Third. Considering the guilt of accused-appellant, the question is whether he can be held liable under the information because the same alleges that the killing was committed by "hunting knives" when what is established is that accused-appellant stabbed the victim with an ice pick or similar weapon, while it was the other accused, Eduardo Candare, who used the hunting knife. We hold that the variance is inconsequential. It does not really matter whether it was only a hunting knife or an ice pick which was used to kill the victim. There is conspiracy in this case so that the act of one is the act of all. The existence of conspiracy, which is alleged in the information, can be inferred from the successive stabbing of the victim by both of the accused.[36]

Fourth. Going now to the circumstances attending the commission of the crime, the Court agrees with the trial court that the qualifying circumstance of treachery is present in this case. There is treachery though the stab wounds were inflicted frontally because the suddenness of the attack left the victim without anything to defend himself.[37] Abuse of superior strength is absorbed in treachery, so that there is no need to appreciate it separately as an independent aggravating circumstance.[38]

The qualifying circumstance of treachery being present, accused-appellant was properly convicted of murder which carries the penalty of reclusion perpetua to death. Since there are no mitigating or aggravating circumstances, the penalty to be imposed is reclusion perpetua pursuant to Art. 63(2) of the Revised Penal Code.

Fifth. Anent accused-appellant's civil liability, the award of the P30,165.00 actual damages for the expenses incurred as a result of the death of the victim should be deleted as there were no receipts presented evidencing the same. However, as the heirs of the victim clearly incurred funeral expenses, P10,000.00 by way of nominal damages should be awarded.[39] This award is adjudicated so that a right which has been violated may be recognized or vindicated, and not for the purpose of indemnification.

In addition, moral damages in the amount of P50,000.00 should also be granted to the heirs of the victim. This award is mandatory and does not require proof other than the death of the victim.[40] These awards are in addition to the award of indemnity in the amount of P50,000.00 made by the trial court.

WHEREFORE, the decision appealed from is AFFIRMED with the MODIFICATION that the award of P30,165.00 as actual damages in funeral expenses is DELETED and that accused-appellant is ordered to pay to the heirs of the victim moral damages in the amount of P50,000.00 and nominal damages in the amount of P10,000.00 in addition to the P50,000.00 death indemnity and the costs.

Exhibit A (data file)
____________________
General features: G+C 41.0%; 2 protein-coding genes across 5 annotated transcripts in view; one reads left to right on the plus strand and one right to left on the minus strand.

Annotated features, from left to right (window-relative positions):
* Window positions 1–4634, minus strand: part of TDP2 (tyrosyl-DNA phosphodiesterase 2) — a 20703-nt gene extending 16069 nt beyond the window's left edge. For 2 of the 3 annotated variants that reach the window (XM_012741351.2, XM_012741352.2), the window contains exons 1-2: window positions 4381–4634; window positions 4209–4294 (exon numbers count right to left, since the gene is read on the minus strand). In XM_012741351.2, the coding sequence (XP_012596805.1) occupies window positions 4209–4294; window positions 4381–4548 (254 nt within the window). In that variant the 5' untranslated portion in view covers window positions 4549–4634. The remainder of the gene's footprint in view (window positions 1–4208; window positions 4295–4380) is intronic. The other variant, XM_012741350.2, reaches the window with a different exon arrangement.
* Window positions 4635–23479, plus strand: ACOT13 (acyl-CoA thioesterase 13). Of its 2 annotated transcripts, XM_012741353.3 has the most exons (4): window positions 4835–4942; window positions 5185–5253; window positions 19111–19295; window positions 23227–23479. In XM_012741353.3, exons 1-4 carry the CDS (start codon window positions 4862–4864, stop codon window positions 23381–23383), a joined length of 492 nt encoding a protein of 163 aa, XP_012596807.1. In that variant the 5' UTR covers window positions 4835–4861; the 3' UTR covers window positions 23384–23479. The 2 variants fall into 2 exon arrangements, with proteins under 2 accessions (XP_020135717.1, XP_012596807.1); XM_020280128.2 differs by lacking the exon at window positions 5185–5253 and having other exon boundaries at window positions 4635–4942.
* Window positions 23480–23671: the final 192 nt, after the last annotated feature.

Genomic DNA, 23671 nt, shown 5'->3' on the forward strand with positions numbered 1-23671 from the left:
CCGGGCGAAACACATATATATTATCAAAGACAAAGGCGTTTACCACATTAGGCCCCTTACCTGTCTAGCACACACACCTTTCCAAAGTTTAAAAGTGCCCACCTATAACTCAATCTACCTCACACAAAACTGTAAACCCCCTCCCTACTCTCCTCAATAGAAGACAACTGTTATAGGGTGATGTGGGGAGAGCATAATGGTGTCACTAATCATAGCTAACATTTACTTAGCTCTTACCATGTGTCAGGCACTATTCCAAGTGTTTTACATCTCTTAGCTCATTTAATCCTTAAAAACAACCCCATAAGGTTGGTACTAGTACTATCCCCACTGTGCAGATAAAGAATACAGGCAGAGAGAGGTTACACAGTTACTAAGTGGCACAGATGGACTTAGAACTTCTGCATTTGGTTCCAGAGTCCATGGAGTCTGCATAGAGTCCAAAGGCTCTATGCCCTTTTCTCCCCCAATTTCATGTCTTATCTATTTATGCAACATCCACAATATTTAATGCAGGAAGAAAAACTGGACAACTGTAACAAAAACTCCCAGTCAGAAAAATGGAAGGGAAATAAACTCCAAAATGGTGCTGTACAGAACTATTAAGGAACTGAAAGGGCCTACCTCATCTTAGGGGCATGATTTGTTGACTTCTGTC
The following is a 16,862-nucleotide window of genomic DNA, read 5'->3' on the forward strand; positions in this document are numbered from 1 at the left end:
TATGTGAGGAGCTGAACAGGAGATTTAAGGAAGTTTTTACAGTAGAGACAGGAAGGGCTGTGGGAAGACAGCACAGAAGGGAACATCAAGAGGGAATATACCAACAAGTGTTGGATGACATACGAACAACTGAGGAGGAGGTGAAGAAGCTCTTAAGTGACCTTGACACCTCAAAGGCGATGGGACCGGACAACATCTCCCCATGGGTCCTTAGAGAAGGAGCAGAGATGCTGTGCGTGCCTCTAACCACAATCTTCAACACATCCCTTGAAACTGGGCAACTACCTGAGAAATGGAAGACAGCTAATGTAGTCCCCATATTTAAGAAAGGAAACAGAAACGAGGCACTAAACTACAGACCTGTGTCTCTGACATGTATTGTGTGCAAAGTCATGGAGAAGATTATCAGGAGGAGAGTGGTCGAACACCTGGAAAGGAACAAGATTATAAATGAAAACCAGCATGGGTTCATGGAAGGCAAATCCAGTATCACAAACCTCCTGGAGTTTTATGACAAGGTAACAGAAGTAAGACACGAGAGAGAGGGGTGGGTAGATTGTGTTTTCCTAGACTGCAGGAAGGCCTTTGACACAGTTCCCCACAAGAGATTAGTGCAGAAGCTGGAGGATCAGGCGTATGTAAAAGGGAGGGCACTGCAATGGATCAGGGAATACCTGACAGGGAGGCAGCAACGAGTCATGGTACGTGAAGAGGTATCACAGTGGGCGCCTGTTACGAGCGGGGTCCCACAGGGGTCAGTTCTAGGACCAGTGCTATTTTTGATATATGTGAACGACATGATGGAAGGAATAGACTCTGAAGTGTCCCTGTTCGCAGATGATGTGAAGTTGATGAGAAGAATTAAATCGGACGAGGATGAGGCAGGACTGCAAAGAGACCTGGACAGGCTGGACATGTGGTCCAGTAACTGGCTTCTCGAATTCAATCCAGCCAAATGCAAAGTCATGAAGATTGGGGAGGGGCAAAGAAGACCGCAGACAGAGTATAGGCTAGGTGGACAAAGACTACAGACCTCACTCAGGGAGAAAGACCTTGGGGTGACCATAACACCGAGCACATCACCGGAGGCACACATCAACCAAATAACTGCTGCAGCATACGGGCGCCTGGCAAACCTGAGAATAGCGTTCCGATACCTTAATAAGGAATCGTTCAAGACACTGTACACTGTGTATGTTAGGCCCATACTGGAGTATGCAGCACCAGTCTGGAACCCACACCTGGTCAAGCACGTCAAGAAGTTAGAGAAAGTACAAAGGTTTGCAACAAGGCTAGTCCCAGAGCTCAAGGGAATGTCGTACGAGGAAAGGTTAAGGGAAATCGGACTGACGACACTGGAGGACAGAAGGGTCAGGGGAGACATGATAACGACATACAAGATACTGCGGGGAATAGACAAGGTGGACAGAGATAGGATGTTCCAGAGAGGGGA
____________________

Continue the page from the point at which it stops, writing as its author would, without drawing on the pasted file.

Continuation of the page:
Bellosillo, Acting C.J., (Chairman), Quisumbing, Buena, and De Leon, Jr., JJ., concur.

[1] Per Judge Cesar L. Conol.

[2] Records, p. 23. The information was amended to include Eduardo Candare as among the accused.

[3] Eduardo Candare, however, has recently been arrested, and in an affidavit, dated August 23, 1999, admitted sole responsibility for the killing. (Supplement to Brief of Accused Appellant, Annex A, Temporary Rollo)

[4] Records, p. 27.

[5] Unlike a permanent market, a tabo-an is set up at a certain locality only on a particular day in the week.

[6] TSN (SPO4 Benie Toledo), pp. 4-10, Nov. 12, 1996.

[7] TSN, pp. 2-20, Dec. 3, 1996.

[8] Records, p. 60.

[9] TSN, pp. 2-10, Dec. 17, 1996.

[10] Id., p. 7.

[11] Id, p. 61.

[12] TSN, pp. 2-12, Nov. 7, 1996.

[13] TSN, pp. 2-20, Jan. 22, 1997.

[14] Also spelled as "Cristituto" in various parts of the Records.

[15] TSN (Cristito Clavate), pp. 2-20, Jan. 7, 1997; TSN (Mary Villanueva) pp. 21-33, Jan. 7, 1997; TSN (Regina Lagane), pp. 2-14, Jan. 10, 1997; TSN (Petronilo Floreza), pp. 2-19, Jan. 21, 1997.

[16] RTC Decision, pp. 6-7; Rollo, pp. 21-22.

[17] Id., p. 7; id., p. 22.

[18] Appellant's Brief, p. 1; Id., p. 33.

[19] E.g, People v. Saley, 291 SCRA 715 (1998); People v. Villanueva 284 SCRA 501 (1998).

[20] Records, p. 7.

[21] TSN, pp. 5-7, Nov. 7, 1996. (Emphasis added)

[22] E.g., People v. Bautista, 308 SCRA 620 (1999).

[23] TSN (Oscar Carillo), p. 15, Jan. 22, 1997; TSN (Cristito Clavite), p. 12, Jan. 7, 1997.

[24] See People v. Balderas, 276 SCRA 470 (1997) where it was held that a cane knife, having a maximum width of five inches, cannot cause a fatal wound which is only one centimeter in length.

[25] See People v. Roche, G.R. No. 115182, April 6, 2000, where it was held that an ice pick cannot create a surface wound more than one inch wide.

[26] Jose v. Manila Central Bus Lines, G.R. No. 118441-42, Jan. 18, 2000.

[27] Supra note 3.

[28] TSN, pp. 6, 13, Jan. 10, 1997.

[29] TSN, p. 28, Jan. 7, 1997.

[30] Id., pp. 29-30.

[31] TSN, pp. 8-10, Jan. 21, 1997.

[32] TSN (Cristito Clavate), pp. 8-9, Jan. 7, 1997; TSN (Mary Villanueva), pp. 23-30, Jan. 7, 1997; TSN (Regina Lagane), pp. 8-9, Jan. 10, 1997.

[33] E.g., People v. Naag, G.R. No. 123860, Jan. 20, 2000.

[34] People v. Macuha, G.R. No. 110085, July 6, 1999.

[35] People v. Beltran, 260 SCRA 141 (1996); People v. Pacabes, 137 SCRA 158 (1985).

[36] People v. Derilo, 271 SCRA 633 (1997).

[37] E.g., People v. Atrejenio, G.R. No. 120160, July 13, 1999.

[38] E.g., People v. Alib, G.R. No. 130944, Jan. 18, 2000; People v. Gutierrez, Jr., 302 SCRA 643 (1999).

[39] Sumalpong v. Court of Appeals, 268 SCRA 764 (1997)

[40] E.g., People v. Robles, 305 SCRA 273 (1999).